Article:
Characterization of L-2-Amino-4-Phosphonobutanoate Action Following Sensitization by Quisqualate in Rat Hippocampal Slice Cultures

Authors

  • Serge Charpak,

    1. Brain Research Institute, University of Zurich, August Forel-Strasse 1, CH-8029 Zurich, Switzerland
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    • 1

      Department of Physiology and Biophysics, New York University Medical Center, 550 First Avenue, New York, NY 10016, USA

  • Scott M. Thompson,

    1. Brain Research Institute, University of Zurich, August Forel-Strasse 1, CH-8029 Zurich, Switzerland
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  • Beat H. Gähwiler,

    1. Brain Research Institute, University of Zurich, August Forel-Strasse 1, CH-8029 Zurich, Switzerland
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  • Urs Gerber

    Corresponding author
    1. Brain Research Institute, University of Zurich, August Forel-Strasse 1, CH-8029 Zurich, Switzerland
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Dr Urs Gerber, as above

Abstract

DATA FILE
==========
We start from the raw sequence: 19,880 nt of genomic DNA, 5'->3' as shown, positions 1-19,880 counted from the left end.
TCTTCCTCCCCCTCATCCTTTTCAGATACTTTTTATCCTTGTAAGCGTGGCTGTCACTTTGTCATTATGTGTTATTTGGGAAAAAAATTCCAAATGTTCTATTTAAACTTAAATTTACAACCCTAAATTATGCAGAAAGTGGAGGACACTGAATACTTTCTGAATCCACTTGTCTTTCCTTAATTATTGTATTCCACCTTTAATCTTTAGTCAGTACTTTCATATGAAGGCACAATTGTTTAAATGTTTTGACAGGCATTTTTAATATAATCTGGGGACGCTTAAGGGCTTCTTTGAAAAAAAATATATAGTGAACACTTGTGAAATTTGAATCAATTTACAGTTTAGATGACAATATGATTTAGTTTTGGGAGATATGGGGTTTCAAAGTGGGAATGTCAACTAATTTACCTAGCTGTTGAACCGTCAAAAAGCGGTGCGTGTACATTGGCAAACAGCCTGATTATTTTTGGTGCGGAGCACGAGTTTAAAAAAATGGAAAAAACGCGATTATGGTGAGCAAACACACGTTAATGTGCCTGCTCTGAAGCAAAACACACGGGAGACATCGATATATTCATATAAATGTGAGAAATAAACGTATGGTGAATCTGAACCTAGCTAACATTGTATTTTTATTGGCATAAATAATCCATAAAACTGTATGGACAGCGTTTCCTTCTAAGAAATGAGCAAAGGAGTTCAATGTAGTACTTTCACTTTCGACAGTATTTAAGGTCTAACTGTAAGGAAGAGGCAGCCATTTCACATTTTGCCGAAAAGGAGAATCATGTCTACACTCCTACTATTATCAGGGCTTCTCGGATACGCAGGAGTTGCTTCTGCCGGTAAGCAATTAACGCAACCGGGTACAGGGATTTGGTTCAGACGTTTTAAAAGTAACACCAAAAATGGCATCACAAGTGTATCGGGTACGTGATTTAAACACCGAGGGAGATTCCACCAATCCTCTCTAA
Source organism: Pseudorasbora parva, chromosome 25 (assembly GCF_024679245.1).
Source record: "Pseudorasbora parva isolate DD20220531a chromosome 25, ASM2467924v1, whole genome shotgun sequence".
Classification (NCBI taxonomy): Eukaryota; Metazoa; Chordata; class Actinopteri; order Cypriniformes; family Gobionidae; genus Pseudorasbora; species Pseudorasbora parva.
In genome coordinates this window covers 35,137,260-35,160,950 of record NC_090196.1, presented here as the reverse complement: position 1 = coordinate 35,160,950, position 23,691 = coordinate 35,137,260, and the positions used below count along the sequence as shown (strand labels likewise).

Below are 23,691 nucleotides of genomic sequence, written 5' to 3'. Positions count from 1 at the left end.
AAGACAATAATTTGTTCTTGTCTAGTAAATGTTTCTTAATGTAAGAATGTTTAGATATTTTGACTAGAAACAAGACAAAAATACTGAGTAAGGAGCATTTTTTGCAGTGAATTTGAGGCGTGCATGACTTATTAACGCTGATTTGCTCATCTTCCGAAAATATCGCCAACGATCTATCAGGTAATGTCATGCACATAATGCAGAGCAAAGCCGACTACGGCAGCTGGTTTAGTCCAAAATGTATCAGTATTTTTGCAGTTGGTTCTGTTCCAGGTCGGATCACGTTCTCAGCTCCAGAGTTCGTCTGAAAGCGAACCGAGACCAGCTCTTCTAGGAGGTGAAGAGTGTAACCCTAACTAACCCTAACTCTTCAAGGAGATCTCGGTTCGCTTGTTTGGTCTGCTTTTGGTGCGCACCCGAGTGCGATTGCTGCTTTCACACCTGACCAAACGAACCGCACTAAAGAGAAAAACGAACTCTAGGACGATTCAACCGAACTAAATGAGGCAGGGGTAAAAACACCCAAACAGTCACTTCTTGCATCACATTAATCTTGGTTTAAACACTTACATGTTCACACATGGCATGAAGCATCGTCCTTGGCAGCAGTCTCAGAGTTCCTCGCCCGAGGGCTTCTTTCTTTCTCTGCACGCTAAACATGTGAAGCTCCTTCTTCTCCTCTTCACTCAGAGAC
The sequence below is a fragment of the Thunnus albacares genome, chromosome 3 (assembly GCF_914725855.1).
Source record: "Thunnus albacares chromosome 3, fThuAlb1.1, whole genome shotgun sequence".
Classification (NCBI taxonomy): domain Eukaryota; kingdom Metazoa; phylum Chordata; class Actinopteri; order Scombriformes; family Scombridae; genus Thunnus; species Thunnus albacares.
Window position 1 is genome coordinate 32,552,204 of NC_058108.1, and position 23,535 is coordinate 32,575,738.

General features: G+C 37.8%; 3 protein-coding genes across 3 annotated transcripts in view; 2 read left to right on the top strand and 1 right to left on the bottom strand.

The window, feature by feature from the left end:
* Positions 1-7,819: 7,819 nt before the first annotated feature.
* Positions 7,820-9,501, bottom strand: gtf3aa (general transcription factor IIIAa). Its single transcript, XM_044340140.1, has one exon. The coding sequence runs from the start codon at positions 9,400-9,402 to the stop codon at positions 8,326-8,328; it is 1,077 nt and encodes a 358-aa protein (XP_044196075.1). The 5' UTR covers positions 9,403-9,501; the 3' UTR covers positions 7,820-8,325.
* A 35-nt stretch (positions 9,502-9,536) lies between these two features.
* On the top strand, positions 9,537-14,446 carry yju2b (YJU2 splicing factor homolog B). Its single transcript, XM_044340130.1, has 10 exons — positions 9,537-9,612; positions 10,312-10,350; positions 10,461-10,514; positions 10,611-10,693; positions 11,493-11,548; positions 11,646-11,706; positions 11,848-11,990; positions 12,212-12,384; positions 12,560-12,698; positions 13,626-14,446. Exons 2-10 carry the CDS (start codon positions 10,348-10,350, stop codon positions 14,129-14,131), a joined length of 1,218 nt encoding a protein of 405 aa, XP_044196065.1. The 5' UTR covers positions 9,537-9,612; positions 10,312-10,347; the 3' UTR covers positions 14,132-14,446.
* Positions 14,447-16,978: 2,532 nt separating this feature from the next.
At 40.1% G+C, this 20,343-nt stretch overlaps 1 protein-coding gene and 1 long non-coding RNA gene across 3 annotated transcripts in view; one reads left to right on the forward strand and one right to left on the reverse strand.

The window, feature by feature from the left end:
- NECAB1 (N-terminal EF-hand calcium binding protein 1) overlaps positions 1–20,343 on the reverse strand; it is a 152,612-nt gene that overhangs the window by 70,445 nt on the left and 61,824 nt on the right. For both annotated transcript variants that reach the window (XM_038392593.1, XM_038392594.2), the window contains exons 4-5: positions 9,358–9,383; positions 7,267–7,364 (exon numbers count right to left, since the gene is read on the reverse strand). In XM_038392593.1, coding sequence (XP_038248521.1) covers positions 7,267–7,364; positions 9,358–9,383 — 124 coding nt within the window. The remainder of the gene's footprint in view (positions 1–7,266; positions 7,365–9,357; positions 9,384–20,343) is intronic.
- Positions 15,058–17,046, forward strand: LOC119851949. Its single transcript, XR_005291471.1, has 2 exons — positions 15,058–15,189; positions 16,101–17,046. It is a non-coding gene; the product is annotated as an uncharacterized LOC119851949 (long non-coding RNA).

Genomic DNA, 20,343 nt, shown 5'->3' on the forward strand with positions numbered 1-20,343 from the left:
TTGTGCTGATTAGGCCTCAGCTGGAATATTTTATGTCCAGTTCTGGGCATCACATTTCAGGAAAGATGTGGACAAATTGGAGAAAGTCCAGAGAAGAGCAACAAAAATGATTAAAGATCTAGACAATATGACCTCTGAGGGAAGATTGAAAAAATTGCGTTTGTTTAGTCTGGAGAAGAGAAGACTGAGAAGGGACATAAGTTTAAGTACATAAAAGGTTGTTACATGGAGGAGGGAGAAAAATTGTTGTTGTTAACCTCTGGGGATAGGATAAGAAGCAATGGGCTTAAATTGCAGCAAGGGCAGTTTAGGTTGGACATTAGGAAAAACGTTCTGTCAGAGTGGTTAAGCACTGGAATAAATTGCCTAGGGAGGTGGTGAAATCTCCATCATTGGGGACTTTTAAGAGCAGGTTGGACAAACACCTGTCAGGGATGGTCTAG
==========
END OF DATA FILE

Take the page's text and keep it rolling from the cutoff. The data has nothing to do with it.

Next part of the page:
An excitatory action of l-2-amino-4-phosphonobutanoate (l-AP4), a glutamate analogue, is observed following pre-exposure of tissue to quisqualate. We have studied the mechanism of sensitization of l-AP4 responses by quisqualate in voltage-clamped CA3 pyramidal cells in rat hippocampal slice cultures in the presence of tetrodotoxin. Prior to quisqualate addition, CA3 cells did not respond to l-AP4 (50–1000μM). Following brief application of quisqualate (500 nM for 30 s), l-AP4 (50–200 μM) induced a complex excitatory response which could be obtained for >1 h. l-AP4 caused an ionotropic inward current associated with a conductance increase. This response was in part sensitive to 6-cyano-7-nitro-quinoxaline-2,3-dione (CNQX) and in part sensitive to d-2-amino-5-phosphonovalerate (d-AP5) and Mg2+ ions. At depolarizing potentials, in the presence of CNQX and d-AP5, l-AP4 caused excitation by depressing K+ currents, mimicking the metabotropic action of glutamate. This indicates that the action of l-AP4 is mediated by three different receptor types: N-methyl-D-aspartate (NMDA) receptors, α-amino-3-hydroxy-5-methyl-isoxazole-4-propionate (AMPA) receptors, and glutamatergic metabotropic receptors. The l-AP4 response persisted in solutions containing low Ca2+ and high Mg2+ concentrations or 100–200 μM Cd2+, suggesting that it is independent of extracellular Ca2+. We were unable to identify any substance other than quisqualate capable of sensitizing the l-AP4 action. This effect also occurred when quisqualate was applied in Ca2+-free solution or in solutions containing low concentrations of Na+ or Cl. Sensitization of l-AP4 responses by quisqualate was not observed in acutely dissociated pyramidal cells recorded by means of the whole-cell recording mode, although ionotropic quisqualate responses were present. Sensitization was readily reversed by short applications of the endogenous excitatory amino acids glutamate, aspartate and homocysteate at concentrations of 10–100 μM. Our data are consistent with the hypothesis that the excitatory action of l-AP4 results from a Ca2+-independent release of endogenous excitatory amino acids from some presynaptic neuronal or glial site.

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